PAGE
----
Once the composite signal is recovered by the FM detector, the right channel is discriminated out by simple low pass filter 280. This signal will then be de-emphasized at 290 to compensate the frequency response during pre-emphasis in the transmission side, and the signal is amplified up by an audio amplifier 300 before feeding this signal to the speaker 310. By using a band pass filter 320, the left channel audio frequency modulated carrier in the frequency range of 30 k to 80 kHz range can be discriminated out. This sub-carrier FM signal will then further demodulated by using Phase Lock Loop (PLL) 330 passed through a low pass filter 340, de-emphasis 350 and amplification at amplifier 360 before feeding to the speaker 370 for acoustic actualization.

By the judicious circuit design, the present invention can be employed as a compact portable high fidelity stereo transmitter capable of being attached to a musical instrument or to the instrumentalist, for example, in a pocket, to provide high fidelity stereo amplification through a radio link to a stereo amplifier without requiring direct mechanical or electrical connection between the instrument and the amplifier.

The above description of the invention is intended to be illustrative and not limiting. Various changes or modifications in the embodiments described may occur to those skilled in the art and can be made without departing from the spirit or scope of the invention.

Patent Citations
Cited PatentFiling datePublication dateApplicantTitle
US2515619 *Jul 20, 1946Jul 18, 1950Hartford Nat Bank & Trust CoDevice for stereophonic transmission of signals by electric means
US2654806 *Jul 12, 1950Oct 6, 1953Padevco IncFm system
US3317838 *May 13, 1964May 2, 1967Moseley Associates IncDetection of remote phase modulation of variable frequency carrier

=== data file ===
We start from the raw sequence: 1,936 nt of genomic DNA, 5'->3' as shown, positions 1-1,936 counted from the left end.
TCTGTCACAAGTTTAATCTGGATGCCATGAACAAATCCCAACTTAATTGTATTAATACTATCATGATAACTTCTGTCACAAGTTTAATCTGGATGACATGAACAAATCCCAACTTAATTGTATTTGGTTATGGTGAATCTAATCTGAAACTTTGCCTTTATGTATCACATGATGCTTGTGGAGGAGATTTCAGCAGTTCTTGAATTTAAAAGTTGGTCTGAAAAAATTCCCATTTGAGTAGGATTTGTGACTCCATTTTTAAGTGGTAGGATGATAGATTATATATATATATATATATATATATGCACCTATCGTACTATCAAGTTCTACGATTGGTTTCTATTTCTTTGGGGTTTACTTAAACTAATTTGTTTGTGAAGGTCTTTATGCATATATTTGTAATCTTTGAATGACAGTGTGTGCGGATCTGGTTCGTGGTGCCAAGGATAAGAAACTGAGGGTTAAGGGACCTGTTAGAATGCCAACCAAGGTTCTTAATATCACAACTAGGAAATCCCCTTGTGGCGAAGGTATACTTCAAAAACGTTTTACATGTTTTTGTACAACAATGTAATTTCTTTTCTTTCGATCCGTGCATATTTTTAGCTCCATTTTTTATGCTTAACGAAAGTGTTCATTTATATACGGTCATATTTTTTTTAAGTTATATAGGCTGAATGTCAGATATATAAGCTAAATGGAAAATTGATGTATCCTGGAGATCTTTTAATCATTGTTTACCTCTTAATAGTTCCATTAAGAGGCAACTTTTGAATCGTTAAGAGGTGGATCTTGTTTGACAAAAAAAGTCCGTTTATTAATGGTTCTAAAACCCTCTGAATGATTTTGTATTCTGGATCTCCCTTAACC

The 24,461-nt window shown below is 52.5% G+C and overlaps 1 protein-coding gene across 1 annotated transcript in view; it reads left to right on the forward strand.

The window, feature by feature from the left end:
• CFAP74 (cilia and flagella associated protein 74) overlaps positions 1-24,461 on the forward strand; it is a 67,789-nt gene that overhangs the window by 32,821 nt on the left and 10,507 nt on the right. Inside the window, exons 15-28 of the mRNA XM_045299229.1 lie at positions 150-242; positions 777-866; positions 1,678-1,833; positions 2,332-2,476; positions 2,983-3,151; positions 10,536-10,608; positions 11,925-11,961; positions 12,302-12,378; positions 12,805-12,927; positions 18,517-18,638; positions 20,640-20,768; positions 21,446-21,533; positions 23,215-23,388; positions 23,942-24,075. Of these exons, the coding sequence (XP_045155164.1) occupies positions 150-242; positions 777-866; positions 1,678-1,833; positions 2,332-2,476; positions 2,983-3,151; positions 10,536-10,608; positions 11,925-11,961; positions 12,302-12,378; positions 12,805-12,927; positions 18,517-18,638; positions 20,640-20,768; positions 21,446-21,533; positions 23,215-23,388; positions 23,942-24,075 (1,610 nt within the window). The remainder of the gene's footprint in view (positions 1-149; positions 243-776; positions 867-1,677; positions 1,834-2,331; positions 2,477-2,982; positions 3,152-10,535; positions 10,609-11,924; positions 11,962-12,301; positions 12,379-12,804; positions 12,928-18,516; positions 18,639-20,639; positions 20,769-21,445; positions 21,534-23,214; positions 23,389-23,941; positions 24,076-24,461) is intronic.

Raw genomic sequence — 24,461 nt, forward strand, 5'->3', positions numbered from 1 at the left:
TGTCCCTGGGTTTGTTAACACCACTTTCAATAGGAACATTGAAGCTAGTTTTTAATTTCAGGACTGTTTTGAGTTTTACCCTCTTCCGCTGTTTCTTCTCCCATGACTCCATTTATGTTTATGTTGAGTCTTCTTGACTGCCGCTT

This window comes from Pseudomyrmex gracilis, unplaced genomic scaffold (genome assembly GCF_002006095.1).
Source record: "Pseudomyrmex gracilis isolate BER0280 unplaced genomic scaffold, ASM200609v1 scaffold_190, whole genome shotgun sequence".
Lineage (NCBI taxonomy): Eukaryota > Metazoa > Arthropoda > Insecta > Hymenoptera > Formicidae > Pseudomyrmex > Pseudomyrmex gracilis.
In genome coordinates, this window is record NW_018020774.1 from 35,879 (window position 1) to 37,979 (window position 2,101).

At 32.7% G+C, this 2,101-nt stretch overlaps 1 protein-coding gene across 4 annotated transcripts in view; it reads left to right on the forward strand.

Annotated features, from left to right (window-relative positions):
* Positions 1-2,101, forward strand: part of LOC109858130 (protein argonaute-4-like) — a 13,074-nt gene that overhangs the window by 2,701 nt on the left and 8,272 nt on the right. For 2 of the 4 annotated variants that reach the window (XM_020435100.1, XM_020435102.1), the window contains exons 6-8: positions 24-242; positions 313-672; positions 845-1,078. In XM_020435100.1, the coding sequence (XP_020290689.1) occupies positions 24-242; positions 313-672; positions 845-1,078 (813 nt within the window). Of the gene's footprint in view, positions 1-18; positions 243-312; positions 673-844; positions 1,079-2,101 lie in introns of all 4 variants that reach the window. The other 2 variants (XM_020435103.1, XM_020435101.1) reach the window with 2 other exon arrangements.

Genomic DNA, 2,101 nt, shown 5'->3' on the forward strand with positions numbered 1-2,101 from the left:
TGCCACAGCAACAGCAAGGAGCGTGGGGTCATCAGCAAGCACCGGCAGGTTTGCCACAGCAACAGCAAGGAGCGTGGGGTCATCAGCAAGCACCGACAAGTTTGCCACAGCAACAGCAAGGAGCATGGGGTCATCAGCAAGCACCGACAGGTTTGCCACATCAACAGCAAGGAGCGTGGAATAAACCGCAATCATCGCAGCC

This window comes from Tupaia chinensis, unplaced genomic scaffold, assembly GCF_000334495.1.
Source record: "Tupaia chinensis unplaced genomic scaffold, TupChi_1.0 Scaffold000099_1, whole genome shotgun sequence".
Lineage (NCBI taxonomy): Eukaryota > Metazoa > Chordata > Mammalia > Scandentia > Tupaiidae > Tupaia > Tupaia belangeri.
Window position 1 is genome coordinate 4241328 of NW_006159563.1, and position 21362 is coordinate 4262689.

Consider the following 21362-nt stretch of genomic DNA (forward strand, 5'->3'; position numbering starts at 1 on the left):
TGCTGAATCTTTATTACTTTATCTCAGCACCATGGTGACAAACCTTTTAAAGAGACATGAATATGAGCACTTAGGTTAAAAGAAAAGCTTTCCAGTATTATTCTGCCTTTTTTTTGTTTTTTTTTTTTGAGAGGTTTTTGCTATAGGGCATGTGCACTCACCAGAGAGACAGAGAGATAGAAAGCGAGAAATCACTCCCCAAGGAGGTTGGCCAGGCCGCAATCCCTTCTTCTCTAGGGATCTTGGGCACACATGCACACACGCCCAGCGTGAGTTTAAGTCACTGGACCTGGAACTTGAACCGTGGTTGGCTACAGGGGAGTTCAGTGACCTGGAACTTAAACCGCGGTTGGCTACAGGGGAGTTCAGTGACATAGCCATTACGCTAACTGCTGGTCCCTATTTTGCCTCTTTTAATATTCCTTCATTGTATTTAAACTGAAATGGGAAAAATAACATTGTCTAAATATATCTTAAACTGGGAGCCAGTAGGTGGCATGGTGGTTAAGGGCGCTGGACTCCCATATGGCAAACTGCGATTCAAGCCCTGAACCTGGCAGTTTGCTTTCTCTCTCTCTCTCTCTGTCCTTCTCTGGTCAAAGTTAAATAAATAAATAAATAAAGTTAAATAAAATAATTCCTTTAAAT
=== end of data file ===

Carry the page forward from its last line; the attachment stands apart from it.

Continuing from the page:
US4612668Jul 23, 1984Sep 16, 1986Vinko SaracFM wireless transmitter
US4710814Aug 25, 1986Dec 1, 1987Deutsche Itt Industries GmbhTelevision sound receiving circuit for at least one sound channel contained in an RF signal
US4829500Apr 23, 1987May 9, 1989Saunders Stuart DPortable wireless sound reproduction system
US4829570May 22, 1987May 9, 1989Recoton CorporationWireless remote speaker system
US4845751Mar 16, 1988Jul 4, 1989Schwab Brian HWireless stereo headphone
US4876710Jan 5, 1987Oct 24, 1989Motorola, Inc.Method and apparatus for cordless microphone communication system
US4916532Sep 15, 1987Apr 10, 1990Jerry R. IgguldenTelevision local wireless transmission and control
US4933921May 4, 1989Jun 12, 1990Saunders Stuart DSignal reproducing apparatus
US5023931Dec 27, 1989Jun 11, 1991Jerry IgguldenTelevision local wireless transmission and control
US5038402Dec 6, 1988Aug 6, 1991General Instrument CorporationApparatus and method for providing digital audio in the FM broadcast band
US5045948Dec 27, 1989Sep 3, 1991Donald A. StreckTelevision local wireless transmission and control
US5047860Jun 1, 1990Sep 10, 1991Gary RogalskiWireless audio and video signal transmitter and receiver system apparatus
US5134630Apr 6, 1990Jul 28, 1992National Research Development CorporationMethod and apparatus for transparent tone-in-band transmitter, receiver and system processing
US5272525Mar 7, 1991Dec 21, 1993Recoton CorporationSystem for local wireless transmission of signals at frequencies above 900 MHz
US5299264Aug 21, 1991Mar 29, 1994L. S. Research, Inc.System for short-range transmission of signals over the air using a high frequency carrier
US5349386Nov 30, 1992Sep 20, 1994Recoton CorporationWireless signal transmission systems, methods and apparatus
US5373265Jul 6, 1993Dec 13, 1994At&T Corp.Modulator having oscillator for generating IF and RF signals by division and up-conversion
US5410735 *Jun 13, 1994Apr 25, 1995Borchardt; Robert L.Wireless signal transmission systems, methods and apparatus
US5446421 *Feb 2, 1994Aug 29, 1995Thomson Consumer Electronics, Inc.Local oscillator phase noise cancelling modulation technique
US5491839May 28, 1993Feb 13, 1996L. S. Research, Inc.System for short range transmission of a plurality of signals simultaneously over the air using high frequency carriers
US5541959May 30, 1995Jul 30, 1996Myers; Glen A.Method and apparatus for the cancellation of interference in electrical systems
US5548243Jun 7, 1995Aug 20, 1996Icom IncorporatedDemodulator for demodulating a single side band signal, a real zero single side band signal and a frequency modulated signal, and a carrier signal reproducing circuit for the demodulator